Nicola Elardo, MS student, Department of Civil and Environmental Engineering, University of New Hampshire
James P. Malley, Jr., Ph.D., editor-in-chief, UV Solutions, professor of civil and environmental engineering, Department of Civil and Environmental Engineering, University of New Hampshire
Concerns over climate change reinvigorated the interest in waste minimization and pollution prevention that began in the 1970s and spurred innovations to reduce carbon footprint as well as water footprint for many technologies. This month’s survey questions focused on improving sustainability.
What steps have been taken to optimize energy use and reduce the carbon footprint of UV facilities?
Four wastewater utilities reported that their energy audits did not identify UV disinfection as one of the main energy users. Nevertheless, the following steps were noted:
- UV systems were flow paced so the minimum number of lamps needed to meet permitted coliform discharge limits were in operation at any given time.
- More efficient electrical components from transformers to ballasts were selected during replacement of the UV system at the end of its 15-year life.
- Renegotiation of discharge permits and increased E. coli monitoring allowed for periods of operation at reduced or no UV dosing, based upon seasonal variations in microbial levels and risk.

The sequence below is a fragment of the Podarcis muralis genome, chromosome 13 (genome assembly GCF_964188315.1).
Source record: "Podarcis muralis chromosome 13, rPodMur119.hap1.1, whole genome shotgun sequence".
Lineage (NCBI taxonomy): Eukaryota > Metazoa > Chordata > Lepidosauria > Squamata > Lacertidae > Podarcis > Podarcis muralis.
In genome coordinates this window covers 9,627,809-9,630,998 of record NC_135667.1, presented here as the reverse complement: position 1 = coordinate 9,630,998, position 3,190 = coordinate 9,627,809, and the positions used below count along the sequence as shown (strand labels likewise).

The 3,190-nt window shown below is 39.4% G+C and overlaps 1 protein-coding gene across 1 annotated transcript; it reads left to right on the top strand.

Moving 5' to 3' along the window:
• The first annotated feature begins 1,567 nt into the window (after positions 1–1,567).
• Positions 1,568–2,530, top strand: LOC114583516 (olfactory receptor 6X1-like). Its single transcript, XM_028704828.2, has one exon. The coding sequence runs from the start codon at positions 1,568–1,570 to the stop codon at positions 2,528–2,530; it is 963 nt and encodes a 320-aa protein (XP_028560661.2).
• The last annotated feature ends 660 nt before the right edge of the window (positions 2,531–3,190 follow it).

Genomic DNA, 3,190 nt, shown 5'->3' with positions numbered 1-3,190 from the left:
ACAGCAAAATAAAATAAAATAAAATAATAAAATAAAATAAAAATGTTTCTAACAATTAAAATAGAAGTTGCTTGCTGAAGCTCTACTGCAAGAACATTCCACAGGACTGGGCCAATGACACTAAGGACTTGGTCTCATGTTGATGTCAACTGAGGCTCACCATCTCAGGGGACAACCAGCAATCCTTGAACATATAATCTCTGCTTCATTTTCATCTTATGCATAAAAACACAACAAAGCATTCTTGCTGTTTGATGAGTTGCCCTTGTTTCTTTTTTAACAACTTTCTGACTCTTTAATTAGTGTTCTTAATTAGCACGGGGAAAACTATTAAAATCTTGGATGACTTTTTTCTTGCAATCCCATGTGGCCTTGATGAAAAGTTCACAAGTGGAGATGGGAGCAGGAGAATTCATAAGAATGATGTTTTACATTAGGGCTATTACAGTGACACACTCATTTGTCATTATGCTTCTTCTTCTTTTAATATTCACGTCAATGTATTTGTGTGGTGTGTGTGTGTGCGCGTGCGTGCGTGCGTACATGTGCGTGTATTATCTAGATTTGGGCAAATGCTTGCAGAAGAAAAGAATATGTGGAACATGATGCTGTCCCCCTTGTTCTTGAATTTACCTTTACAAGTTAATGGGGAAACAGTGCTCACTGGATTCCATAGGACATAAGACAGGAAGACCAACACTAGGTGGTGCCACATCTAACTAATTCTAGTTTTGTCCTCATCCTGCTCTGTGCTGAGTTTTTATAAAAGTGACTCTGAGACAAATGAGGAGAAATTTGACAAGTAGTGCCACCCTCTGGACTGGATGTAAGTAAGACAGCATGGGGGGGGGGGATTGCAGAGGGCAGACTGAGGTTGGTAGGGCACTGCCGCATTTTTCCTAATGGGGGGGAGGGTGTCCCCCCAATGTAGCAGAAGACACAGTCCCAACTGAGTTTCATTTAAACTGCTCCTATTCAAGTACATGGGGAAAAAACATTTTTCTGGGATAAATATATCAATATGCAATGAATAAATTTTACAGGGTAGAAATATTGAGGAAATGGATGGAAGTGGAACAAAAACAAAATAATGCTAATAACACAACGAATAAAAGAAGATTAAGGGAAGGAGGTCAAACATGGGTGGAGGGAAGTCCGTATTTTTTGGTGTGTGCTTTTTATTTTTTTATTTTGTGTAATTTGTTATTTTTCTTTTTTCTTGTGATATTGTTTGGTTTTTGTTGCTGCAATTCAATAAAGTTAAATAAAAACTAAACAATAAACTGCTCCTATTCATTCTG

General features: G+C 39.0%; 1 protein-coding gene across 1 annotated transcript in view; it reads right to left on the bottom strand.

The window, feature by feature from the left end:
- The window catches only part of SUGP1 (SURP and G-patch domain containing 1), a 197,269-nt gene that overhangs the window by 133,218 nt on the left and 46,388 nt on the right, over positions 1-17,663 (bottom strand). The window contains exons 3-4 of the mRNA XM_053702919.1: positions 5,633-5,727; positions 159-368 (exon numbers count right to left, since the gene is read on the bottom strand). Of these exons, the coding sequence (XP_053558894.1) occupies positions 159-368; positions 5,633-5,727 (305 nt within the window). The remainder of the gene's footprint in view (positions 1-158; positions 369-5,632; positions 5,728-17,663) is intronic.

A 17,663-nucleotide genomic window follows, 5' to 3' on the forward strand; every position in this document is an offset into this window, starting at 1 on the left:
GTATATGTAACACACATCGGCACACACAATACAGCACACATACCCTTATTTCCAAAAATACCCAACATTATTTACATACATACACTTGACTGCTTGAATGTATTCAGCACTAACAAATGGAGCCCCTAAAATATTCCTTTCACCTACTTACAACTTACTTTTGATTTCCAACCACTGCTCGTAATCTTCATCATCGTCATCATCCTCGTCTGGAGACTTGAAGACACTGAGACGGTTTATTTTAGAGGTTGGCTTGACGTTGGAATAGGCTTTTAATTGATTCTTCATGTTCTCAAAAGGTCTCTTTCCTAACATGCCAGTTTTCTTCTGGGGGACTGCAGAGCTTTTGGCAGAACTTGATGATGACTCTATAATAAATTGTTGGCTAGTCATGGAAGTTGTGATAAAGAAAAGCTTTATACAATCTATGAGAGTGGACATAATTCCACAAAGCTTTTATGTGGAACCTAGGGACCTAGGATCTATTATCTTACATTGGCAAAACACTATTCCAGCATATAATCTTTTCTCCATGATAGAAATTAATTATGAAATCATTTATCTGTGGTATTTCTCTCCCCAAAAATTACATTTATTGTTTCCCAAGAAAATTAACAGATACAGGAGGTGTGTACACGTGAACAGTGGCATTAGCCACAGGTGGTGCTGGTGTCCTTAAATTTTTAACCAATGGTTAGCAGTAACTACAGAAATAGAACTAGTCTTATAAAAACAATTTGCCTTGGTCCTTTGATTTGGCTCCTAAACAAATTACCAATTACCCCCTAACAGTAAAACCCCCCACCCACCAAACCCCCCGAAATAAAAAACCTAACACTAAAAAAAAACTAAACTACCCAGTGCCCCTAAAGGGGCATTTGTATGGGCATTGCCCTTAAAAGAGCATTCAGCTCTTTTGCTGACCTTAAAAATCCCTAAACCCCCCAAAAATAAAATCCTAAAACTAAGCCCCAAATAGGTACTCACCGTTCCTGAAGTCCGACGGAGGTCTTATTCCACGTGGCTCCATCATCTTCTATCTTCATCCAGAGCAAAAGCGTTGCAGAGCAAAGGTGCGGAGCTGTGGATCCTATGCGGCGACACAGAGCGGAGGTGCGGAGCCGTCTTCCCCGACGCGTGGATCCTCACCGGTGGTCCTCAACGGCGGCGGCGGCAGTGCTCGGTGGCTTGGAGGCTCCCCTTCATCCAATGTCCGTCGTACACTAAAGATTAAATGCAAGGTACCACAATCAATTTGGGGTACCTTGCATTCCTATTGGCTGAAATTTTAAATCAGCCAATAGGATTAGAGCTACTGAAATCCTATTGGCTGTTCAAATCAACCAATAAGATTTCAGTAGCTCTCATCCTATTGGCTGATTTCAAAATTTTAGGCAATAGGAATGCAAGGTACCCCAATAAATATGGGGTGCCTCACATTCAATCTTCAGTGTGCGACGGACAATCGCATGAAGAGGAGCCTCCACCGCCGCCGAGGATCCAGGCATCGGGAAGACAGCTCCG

- Facilities have undergone major upgrades to allow the company to do biological nutrient removal (BNR), which has reduced the load on UV disinfection facilities. This allows more turndown, as well as savings on power, operations costs and maintenance expenses.
Four drinking water facilities indicated the following steps were taken:
- A change in system controls, allowing better UVT monitoring, and more responsive ballast power settings significantly reduced the power use of the medium-pressure UV lamp systems.
- Revalidating the UV system to obtain a more cost-effective operating range of flows, UVTs and lamp power settings had a payback period of about a year.
- Decisions were made to replace older UV technologies that had less energy-efficient lamps and limited ability to adjust dose (lamp power) with new UV lamp systems that used about 75% less power and had a broad range of lamp power adjustments.
- Power sources were switched to solar power panels on the UV building (and wind power for other treatment facilities), significantly reducing the carbon footprint of the energy used by the water treatment plant.
Responses were received from two facilities that use a UV-Hydrogen Peroxide AOP process:
- The facility has gone from annual to seasonal operations since monitoring suggested that the need for AOPs was seasonable. For the lower-flow, colder-temperature periods, the AOP system is scaled back to provide a UV disinfection barrier with much lower dose and no hydrogen peroxide feed.